Behavioral Economics: A History by Heukelom F.

By Heukelom F.

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They emphasized that no new or separate empirical investigation was needed, as the behavior to be rationalized was clearly observable to everyone: “This choice among different degrees of risk so prominent in insurance and gambling, is clearly present and important in a much broader range of 2. 1. The wiggly utility curve (Friedman and Savage, 1948, p. 297). economic choices” (Friedman and Savage, 1948, p. 279, emphasis added), they argued, and “[t]his paper attempts to provide a crude empirical test by bringing together a few broad observations about the behavior of individuals in choosing among alternative risk .

Office of Scientific Research and Development at Columbia University. Together with Harold Hotelling (1895–1973), an economist from Columbia University and a collaborator of Schultz’s in the 1930s, Wallis employed Friedman and other Chicagoans such as Stigler at the Statistical Research Group at Columbia University during the Second World War (Stigler, 1988, p. 61). In the late 1930s and early 1940s, Friedman became more critical of the statistical approach of Schultz and supported Burns and Mitchell’s (1946) use of statistics and economic theory in the famous “measurement without theory” controversy of the late 1940s (Hands and Mirowski, 1998; Morgan, 1990).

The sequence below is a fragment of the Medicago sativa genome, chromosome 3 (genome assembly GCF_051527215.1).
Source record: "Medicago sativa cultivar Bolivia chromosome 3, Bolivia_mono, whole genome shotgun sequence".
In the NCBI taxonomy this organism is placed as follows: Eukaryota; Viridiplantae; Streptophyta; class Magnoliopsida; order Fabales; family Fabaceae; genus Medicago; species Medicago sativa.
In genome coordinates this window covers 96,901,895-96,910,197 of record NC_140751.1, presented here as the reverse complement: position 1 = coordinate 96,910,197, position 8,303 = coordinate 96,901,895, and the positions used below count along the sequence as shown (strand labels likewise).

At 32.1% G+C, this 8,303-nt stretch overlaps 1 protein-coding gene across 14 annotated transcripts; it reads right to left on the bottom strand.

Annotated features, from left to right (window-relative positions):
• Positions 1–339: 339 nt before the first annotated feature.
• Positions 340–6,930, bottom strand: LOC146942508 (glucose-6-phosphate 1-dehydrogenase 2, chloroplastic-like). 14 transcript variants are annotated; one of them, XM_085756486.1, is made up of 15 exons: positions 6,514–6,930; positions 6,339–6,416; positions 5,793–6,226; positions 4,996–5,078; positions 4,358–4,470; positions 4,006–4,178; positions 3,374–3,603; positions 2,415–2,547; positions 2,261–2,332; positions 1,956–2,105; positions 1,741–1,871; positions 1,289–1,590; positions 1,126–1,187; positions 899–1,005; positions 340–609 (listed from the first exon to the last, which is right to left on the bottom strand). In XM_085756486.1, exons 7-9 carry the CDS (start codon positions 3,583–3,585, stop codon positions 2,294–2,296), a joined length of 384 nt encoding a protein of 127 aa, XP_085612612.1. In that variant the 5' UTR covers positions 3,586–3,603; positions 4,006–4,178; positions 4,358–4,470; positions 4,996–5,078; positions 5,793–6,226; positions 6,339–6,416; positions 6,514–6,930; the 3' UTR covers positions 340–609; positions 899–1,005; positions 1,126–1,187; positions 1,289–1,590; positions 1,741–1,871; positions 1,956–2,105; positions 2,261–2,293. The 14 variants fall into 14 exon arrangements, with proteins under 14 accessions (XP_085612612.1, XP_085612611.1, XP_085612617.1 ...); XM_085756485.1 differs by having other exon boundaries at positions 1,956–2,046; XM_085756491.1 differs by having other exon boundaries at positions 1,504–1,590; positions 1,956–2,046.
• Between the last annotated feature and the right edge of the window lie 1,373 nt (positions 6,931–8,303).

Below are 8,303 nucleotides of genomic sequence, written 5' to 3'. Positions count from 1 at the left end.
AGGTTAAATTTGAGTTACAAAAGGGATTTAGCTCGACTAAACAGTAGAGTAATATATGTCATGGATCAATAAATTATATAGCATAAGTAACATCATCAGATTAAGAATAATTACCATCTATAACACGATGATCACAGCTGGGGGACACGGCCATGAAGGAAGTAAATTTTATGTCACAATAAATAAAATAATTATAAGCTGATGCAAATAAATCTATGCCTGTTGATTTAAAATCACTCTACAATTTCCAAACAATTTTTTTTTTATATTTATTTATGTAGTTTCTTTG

There was no way to test whether individuals indeed are tolerably rational: “The difficulties [of testing whether someone is tolerably rational] are obvious and stem from the economist’s inability to make experiments” (Marschak, 1950, p. 127). Like both von Neumann and Morgenstern (2004 [1944]) and Friedman and Savage (1948), Marschak argued that the behavioral postulates had to be based on intuition, or “immediate plausibility,” and summarized observable behavior: “[We] desire to avoid behavior postulates which are neither immediately plausible nor show themselves as approximated by easily observable action” (Marschak, 1950, p.

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